The Waterville South End Bird Walk is set for 8-9:30 a.m. Saturday, May 6.

Attendees are asked to meet at 401 Water St., the Kennebec Sanitary Treatment District. The rain date is May 13.

Those who attend can learn to identify by sight and sound many of the bird species in the area year round, such as the cardinal, goldfinch, chickadee, tufted titmouse and bluebirds. They also might spot any nuthatches who climb down tree trunks head-first, or kinglets darting quickly from branch to branch.

May is a special month for birdwatchers when several migratory warblers stop briefly in Waterville; people can learn why these are the crown jewels of birdwatching, according to a news release from Diane Weinstein, Waterville Community Land Trust board member.

On this walk one will find out where bald eagles have a nest along the Kennebec River and learn where ospreys like to nest. They are likely to observe several types of woodpeckers, year-rounders such the downy and hairy, and others just migrating back such as the northern flickers and yellow-bellied sapsuckers.

This walk, led by Ian Lynch, is suitable for intermediate and beginning birders. Books on bird identification will be available to peruse; attendees will be introduced to the free bird ID app, Merlin, which can be downloaded onto a smartphone.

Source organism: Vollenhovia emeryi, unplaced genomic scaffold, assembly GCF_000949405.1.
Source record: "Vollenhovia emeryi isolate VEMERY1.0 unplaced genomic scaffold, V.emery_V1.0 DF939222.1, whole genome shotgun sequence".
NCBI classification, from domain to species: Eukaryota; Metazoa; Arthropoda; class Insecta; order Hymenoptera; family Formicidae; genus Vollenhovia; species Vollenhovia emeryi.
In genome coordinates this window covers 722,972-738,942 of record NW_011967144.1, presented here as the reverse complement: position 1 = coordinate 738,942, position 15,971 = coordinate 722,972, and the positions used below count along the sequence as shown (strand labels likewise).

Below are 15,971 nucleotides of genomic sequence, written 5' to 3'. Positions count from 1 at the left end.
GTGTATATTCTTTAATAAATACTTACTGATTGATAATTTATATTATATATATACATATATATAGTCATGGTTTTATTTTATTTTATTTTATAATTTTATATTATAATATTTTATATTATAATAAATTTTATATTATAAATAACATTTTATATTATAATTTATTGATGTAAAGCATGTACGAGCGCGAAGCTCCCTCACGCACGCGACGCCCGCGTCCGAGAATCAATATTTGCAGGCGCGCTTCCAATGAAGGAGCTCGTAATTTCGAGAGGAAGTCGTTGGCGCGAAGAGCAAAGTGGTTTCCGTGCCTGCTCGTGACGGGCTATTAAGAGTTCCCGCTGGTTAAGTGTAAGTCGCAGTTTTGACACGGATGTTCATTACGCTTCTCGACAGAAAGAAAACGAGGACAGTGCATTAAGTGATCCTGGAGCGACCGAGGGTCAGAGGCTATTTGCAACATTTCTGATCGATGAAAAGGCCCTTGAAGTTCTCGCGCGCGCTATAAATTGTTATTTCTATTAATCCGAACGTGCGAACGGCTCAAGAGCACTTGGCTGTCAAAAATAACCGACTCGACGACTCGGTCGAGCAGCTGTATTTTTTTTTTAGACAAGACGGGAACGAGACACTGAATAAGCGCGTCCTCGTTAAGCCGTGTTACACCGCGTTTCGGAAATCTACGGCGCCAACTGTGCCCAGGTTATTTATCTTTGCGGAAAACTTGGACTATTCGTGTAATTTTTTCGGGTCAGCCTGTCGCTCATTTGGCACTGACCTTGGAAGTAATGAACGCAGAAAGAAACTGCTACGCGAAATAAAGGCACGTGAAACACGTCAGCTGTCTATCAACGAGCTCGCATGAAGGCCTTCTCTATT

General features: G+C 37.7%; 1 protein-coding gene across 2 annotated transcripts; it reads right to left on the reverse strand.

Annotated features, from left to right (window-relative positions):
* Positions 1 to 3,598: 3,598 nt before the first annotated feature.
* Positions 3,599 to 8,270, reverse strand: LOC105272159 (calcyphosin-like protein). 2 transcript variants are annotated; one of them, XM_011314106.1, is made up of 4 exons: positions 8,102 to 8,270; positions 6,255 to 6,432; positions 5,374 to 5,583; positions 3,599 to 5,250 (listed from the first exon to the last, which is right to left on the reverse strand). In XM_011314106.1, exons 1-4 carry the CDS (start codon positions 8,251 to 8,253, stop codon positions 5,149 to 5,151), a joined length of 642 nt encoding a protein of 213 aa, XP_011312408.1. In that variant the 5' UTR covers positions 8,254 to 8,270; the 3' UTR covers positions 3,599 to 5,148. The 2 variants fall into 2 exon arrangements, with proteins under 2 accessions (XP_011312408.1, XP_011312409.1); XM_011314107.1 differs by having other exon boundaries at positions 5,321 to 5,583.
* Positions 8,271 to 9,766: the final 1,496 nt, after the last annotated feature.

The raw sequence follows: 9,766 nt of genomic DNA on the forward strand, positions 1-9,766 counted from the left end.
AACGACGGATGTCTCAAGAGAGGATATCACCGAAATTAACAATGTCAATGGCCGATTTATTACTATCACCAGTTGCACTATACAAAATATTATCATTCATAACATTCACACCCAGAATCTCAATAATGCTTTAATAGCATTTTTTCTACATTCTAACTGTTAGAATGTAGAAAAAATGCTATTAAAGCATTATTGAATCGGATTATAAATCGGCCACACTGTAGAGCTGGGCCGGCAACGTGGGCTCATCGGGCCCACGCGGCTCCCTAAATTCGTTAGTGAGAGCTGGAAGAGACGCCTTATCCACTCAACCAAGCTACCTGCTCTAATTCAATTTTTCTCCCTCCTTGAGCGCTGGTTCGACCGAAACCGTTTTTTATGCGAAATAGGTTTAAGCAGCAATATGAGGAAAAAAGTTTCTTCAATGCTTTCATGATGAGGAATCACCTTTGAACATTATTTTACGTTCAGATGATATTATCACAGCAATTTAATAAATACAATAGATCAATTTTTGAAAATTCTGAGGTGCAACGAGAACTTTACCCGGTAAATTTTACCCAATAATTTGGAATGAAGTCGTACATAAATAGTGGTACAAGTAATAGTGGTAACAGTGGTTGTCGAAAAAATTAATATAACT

• This walk covers 1.7 miles over grassy fields, paved road, and a dirt road that ends at the confluence of the Kennebec and Messalonskee rivers.

• Dress to avoid bugs and too much sun: repellent and sunscreen, long sleeves, long pants and walking shoes are recommended.

• Bring drinking water and binoculars if available.

Refreshments, provided after the walk from 9:30-11 a.m. by the trust, will be in its new gazebo on Water Street in the South End at Lashus Farm Neighborhood Park.

Participants can decorate bird houses to hang up in the park while having another opportunity to listen to the coloratura trills of song sparrows and the plaintive calls of mourning doves.

The event is sponsored by Waterville Community Land Trust and Kennebec Messalonskee Trails.

For more information, email Weinstein at



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